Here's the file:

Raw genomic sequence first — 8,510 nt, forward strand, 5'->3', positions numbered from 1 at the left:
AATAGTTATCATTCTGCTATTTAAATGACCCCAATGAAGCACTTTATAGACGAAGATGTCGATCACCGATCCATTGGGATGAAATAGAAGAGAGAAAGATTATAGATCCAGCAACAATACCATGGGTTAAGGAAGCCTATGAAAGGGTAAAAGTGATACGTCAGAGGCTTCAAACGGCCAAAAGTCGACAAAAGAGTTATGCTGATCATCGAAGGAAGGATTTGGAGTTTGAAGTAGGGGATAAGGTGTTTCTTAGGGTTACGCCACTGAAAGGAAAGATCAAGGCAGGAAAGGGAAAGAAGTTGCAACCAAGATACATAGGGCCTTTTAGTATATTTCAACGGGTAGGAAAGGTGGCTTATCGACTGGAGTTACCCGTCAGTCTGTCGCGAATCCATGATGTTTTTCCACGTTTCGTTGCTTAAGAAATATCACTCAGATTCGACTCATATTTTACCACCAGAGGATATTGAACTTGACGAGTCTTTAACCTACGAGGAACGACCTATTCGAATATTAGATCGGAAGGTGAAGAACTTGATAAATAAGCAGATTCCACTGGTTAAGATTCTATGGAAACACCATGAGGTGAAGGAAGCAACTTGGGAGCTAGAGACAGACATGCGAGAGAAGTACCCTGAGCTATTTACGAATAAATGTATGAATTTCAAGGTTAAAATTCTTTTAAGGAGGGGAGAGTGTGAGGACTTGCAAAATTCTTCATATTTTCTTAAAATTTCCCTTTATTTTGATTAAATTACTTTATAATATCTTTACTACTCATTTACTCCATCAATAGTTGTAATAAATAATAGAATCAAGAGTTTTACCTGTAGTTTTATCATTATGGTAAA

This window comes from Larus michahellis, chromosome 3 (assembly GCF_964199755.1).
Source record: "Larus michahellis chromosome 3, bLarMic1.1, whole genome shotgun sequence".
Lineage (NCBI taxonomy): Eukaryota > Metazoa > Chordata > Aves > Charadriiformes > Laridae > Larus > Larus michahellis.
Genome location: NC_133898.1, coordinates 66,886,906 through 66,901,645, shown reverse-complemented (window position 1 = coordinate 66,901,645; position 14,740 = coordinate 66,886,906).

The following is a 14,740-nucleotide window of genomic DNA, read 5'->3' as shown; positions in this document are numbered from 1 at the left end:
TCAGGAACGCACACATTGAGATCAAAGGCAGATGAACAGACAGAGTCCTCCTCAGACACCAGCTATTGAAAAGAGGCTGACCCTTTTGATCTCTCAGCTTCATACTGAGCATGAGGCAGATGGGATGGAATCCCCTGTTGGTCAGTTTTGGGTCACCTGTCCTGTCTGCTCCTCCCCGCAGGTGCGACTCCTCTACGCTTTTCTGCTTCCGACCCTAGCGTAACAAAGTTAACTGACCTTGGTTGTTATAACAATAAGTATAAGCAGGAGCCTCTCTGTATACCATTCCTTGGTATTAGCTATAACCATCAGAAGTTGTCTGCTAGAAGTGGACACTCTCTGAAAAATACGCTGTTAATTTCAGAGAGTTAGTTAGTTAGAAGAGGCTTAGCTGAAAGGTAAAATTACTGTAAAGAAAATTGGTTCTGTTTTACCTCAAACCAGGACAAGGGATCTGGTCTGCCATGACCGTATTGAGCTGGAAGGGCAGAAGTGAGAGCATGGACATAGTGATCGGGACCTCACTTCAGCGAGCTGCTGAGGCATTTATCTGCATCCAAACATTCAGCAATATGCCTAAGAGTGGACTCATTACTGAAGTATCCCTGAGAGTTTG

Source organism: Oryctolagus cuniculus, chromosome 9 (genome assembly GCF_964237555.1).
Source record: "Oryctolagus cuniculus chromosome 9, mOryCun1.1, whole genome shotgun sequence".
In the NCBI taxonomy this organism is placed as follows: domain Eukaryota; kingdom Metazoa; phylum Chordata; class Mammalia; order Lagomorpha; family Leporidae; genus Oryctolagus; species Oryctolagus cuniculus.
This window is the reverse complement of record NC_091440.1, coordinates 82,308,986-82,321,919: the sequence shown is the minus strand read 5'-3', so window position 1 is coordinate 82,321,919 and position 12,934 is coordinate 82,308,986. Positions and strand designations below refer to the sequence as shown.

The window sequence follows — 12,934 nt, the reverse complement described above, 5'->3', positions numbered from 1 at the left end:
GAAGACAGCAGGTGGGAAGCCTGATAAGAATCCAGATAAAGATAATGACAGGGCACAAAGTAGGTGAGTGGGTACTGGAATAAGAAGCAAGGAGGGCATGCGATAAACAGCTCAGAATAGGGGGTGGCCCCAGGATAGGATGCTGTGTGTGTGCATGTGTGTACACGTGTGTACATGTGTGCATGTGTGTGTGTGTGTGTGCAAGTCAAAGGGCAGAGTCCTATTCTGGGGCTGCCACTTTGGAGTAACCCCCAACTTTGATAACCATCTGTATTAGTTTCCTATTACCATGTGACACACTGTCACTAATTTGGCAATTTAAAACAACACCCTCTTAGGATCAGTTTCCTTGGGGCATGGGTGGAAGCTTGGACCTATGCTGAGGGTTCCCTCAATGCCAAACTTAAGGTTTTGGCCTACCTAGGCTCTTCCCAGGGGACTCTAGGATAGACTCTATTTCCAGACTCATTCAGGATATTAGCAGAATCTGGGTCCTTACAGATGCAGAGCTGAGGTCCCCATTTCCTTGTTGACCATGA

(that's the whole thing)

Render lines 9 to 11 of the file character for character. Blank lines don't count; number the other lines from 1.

Source organism: Oryctolagus cuniculus, chromosome 9 (genome assembly GCF_964237555.1).
Source record: "Oryctolagus cuniculus chromosome 9, mOryCun1.1, whole genome shotgun sequence".
In the NCBI taxonomy this organism is placed as follows: domain Eukaryota; kingdom Metazoa; phylum Chordata; class Mammalia; order Lagomorpha; family Leporidae; genus Oryctolagus; species Oryctolagus cuniculus.